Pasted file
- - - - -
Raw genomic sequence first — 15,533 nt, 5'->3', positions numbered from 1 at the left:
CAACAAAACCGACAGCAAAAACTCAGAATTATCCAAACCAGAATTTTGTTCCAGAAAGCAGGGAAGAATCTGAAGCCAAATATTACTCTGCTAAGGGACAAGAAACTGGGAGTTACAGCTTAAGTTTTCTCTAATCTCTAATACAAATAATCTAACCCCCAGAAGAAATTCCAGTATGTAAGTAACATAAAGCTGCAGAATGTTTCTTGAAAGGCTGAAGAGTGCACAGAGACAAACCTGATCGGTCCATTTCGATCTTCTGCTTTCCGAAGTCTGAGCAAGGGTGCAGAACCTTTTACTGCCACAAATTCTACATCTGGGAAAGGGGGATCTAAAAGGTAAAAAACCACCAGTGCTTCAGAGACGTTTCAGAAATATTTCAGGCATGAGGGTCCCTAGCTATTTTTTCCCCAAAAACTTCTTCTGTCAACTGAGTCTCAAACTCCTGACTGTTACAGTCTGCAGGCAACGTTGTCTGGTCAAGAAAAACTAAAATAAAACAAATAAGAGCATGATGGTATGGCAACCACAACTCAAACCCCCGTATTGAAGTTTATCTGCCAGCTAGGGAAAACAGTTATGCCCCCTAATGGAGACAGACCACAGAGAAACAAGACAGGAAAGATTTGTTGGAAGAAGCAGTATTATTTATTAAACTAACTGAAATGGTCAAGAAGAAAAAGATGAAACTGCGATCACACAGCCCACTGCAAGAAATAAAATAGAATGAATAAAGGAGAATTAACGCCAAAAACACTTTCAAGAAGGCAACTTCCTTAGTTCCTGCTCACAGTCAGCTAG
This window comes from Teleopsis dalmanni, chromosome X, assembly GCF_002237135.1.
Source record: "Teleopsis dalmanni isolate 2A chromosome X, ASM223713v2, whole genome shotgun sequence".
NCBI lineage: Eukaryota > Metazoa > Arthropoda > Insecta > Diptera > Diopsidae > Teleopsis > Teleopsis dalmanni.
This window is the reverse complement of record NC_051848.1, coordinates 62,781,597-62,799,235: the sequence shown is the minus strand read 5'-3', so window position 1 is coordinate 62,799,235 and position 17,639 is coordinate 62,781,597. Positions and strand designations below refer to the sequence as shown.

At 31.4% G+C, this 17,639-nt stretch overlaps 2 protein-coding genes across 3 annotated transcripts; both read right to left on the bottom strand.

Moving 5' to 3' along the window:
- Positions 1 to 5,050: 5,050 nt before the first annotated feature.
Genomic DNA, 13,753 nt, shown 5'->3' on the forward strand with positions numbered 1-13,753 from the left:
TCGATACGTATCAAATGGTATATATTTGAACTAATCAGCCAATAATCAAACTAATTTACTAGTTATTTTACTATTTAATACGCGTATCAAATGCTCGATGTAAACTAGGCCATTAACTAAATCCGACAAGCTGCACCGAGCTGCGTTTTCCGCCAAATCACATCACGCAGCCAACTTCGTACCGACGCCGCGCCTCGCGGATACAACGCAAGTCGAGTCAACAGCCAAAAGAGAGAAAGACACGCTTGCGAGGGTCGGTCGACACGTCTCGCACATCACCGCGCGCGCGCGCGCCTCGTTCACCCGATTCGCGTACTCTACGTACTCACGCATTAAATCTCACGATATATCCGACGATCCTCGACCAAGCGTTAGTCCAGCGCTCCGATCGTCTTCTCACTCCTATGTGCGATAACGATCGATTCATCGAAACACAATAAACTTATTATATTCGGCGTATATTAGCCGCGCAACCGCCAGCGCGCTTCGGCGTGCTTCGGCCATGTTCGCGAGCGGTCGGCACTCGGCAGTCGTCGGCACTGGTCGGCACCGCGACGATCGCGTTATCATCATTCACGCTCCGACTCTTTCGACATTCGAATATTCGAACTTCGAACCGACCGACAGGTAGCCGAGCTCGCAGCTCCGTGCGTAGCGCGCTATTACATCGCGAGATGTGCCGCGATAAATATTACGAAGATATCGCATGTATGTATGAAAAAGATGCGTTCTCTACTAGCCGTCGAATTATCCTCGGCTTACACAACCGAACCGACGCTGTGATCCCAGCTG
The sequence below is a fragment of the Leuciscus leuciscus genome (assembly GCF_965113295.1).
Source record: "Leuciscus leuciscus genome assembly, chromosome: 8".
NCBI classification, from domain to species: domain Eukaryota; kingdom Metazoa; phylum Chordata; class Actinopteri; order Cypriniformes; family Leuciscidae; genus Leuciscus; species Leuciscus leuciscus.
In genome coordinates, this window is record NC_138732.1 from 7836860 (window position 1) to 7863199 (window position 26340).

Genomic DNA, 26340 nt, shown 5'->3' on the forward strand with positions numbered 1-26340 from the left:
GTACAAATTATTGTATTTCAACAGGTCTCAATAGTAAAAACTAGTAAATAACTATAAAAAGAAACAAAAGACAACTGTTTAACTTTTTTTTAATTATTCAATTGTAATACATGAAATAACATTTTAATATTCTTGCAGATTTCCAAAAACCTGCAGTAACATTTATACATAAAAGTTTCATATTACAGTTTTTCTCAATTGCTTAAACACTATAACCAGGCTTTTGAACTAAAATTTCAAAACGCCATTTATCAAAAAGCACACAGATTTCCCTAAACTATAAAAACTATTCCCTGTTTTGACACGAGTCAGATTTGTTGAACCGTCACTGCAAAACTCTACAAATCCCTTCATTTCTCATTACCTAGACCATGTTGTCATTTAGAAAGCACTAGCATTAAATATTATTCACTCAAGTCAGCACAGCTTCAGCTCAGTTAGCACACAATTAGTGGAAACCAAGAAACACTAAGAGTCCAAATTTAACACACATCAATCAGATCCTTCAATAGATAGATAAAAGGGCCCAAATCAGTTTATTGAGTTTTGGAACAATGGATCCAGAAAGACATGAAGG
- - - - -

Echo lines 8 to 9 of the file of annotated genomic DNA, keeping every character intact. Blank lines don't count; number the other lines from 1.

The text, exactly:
Moving 5' to 3' along the window:
- Positions 1 to 5,050: 5,050 nt before the first annotated feature.